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It’s been a difficult year for the reigning Super Bowl champions, but none of the coaches or players in Baltimore will have been content finishing the season with a mediocre record of 8-8, nor their inconsistent performances throughout the year. A loss in Week 17 to the Cincinnati Bengals ensured that the Ravens would miss out on the playoffs for the first time since 2008, the year Head Coach John Harbaugh was appointed, and quarterback Joe Flacco was drafted. Putting together back-to-back trips to the Super Bowl is never easy, but failure to make it beyond the Regular Season, even with the large turnover of playing personnel in Baltimore, has to be considered a disappointment for the Ravens.
Offensively, the Ravens have been at best average this season, and truly dismal at their worst. The departure of Anquan Boldin was always going to be a tough void to fill, but Dennis Pitta’s hip dislocation, which ruled him out for the majority of the season, exacerbated the problem. Wide receiver Torrey Smith enjoyed a productive year, and showed he has the potential to be a genuine number one receiver, but with the running game and offensive line ailing, it wasn’t enough to breathe life into a misfiring offense. Both factors played into a down year for Flacco (who threw 19 touchdowns, 22 interceptions, and 3,912 yards), but at times the quarterback’s decision making seemed to have regressed significantly from his triumphant Super Bowl run in the previous season, and he frequently lacked chemistry with a receiving corps shorn of Boldin and Pitta.
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Inconsistencies from Flacco, and injuries to Ray Rice and Bernard Pierce may have severely impacted Baltimore’s offense, but the problem was clearly rooted in the struggles of the offensive line. Former Ravens’ center Matt Birk may go down as one of the biggest unsung heroes of Baltimore’s 2012 Super Bowl triumph, as the offensive line looked disorganised throughout the 2013 campaign, and struggled frequently to pick up blitzes, leaving Flacco to be sacked 48 times (2nd most in the NFL). A season-ending injury to guard Kelechi Osemele didn’t help, but following a midseason trade for left tackle Eugene Monroe, the unit should have performed at a much higher level. Much of the blame will certainly fall on offensive line coach/run game coordinator Juan Castillo. Castillo was signed during the Ravens’ playoff run last season, but his desire to implement a zone blocking scheme with Baltimore’s big, and consequently less mobile offensive line, has struggled from Week 1, and failed to improve in the subsequent weeks. If Castillo is still in Baltimore at the beginning of next season, it could be one of the bigger surprises this upcoming offseason has to offer.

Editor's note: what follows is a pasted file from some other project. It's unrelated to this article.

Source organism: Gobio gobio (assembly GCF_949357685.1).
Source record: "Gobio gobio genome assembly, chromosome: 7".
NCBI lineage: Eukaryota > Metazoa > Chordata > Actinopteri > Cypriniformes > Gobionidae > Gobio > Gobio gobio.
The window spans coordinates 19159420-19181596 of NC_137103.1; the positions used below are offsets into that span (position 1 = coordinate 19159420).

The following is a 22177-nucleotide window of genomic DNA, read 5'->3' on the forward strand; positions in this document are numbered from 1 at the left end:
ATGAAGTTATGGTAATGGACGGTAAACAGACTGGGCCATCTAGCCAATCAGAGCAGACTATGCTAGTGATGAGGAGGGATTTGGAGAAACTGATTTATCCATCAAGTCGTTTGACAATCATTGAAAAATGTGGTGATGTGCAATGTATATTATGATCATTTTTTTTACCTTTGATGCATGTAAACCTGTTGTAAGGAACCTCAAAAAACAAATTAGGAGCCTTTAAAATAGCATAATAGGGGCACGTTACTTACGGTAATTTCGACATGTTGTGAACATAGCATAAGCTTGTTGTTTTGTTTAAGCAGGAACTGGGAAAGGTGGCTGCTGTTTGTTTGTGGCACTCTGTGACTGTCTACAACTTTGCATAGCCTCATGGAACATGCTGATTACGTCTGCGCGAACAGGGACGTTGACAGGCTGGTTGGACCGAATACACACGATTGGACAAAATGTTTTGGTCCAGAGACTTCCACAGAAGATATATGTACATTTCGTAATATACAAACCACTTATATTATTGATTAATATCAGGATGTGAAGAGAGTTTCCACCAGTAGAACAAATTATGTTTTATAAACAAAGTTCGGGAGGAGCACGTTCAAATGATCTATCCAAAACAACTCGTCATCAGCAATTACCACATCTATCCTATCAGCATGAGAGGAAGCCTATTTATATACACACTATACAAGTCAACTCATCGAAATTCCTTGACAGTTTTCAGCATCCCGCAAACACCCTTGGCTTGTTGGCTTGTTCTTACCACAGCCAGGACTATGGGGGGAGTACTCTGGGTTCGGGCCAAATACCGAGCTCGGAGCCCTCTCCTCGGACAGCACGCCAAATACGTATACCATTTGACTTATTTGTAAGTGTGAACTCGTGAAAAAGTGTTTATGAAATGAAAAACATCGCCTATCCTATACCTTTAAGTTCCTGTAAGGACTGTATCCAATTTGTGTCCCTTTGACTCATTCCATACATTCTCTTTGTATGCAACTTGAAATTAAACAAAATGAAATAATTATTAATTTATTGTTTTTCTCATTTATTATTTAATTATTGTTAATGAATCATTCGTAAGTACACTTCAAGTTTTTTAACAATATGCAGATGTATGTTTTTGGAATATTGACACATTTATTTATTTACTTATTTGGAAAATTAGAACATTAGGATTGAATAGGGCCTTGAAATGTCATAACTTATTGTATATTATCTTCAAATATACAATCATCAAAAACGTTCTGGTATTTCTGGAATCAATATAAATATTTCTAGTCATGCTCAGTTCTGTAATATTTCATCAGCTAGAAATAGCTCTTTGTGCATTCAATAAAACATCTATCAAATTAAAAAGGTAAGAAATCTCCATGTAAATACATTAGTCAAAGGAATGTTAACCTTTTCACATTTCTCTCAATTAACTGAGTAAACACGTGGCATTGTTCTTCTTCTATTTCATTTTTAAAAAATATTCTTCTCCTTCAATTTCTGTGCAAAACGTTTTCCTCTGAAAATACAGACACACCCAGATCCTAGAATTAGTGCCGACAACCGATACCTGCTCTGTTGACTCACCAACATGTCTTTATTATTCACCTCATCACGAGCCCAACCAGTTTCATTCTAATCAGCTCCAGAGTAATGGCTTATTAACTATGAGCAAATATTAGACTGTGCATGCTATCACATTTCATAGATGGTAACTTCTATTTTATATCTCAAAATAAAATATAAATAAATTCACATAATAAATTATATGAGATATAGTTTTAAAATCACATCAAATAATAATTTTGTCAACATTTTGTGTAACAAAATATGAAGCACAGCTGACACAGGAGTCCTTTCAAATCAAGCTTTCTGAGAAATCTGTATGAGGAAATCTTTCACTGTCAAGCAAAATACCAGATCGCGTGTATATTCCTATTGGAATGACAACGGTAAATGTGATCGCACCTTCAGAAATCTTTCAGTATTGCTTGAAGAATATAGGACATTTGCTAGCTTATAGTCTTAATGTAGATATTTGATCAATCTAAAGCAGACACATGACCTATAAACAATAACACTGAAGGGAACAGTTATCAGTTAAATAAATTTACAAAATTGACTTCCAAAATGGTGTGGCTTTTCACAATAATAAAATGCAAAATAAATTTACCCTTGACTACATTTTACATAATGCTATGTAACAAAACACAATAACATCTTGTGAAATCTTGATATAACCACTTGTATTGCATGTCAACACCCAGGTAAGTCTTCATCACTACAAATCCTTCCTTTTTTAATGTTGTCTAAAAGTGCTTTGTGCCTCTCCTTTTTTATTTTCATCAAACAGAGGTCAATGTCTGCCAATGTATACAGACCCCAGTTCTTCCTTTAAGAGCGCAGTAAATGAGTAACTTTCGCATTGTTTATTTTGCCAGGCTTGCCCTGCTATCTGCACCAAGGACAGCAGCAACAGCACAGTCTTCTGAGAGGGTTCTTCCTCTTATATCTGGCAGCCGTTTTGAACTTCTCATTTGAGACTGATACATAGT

Following a defensive lull in their run to the Super Bowl, the Baltimore Ravens took a big step towards regaining their defensive dominance, with an encouraging display in 2013. With Ray Lewis, Ed Reed, Paul Kruger, Bernard Pollard, and Dannell Ellerbe all departing Baltimore at the end of the 2012 season, expectations were not high for the Ravens’ defense in 2013. However, with veteran additions like Daryl Smith, Elvis Dumervil, and Chris Canty, as well as first round pick Matt Elam, the Baltimore defense seemingly bypassed their expected transitional phase, and immediately proved to be a solid force, ranked 12th in passing yards allowed, 11th in rushing yards allowed, and 8th in opponent red zone scoring percentage. The return of Lardarius Webb from an ACL injury in 2012, and the emergence of Jimmy Smith, meant that the Ravens had a pair of corners who were able to shutdown receivers, and allowed the likes of Corey Graham and James Ihedigbo to make plays.
Another challenging offseason lies ahead for the Ravens, not least so because both their starting tackles, Monroe and Michael Oher, could be heading into free agency, but Pitta, Arthur Jones, and Daryl Smith are also in the last years of their contract. Without an abundance of cap space, securing all five of these players will be a tough task. That being said, the Ravens have done a good job of refreshing their roster over the last few years, and as long as they can keep hold of Monroe and Pitta, and General Manager Ozzie Newsome continues his tradition of picking up value in free agency, they will have the luxury of being able to draft almost solely on value, rather than need, in the upcoming draft. Having their highest drafting position in the last five years, as well as some compensatory draft picks coming their way, the Ravens are in prime position to add enough quality to their roster to ensure they return to the playoffs next year, and with Newsome pulling the strings, it wouldn’t surprise many to see them back in the hunt in 2014.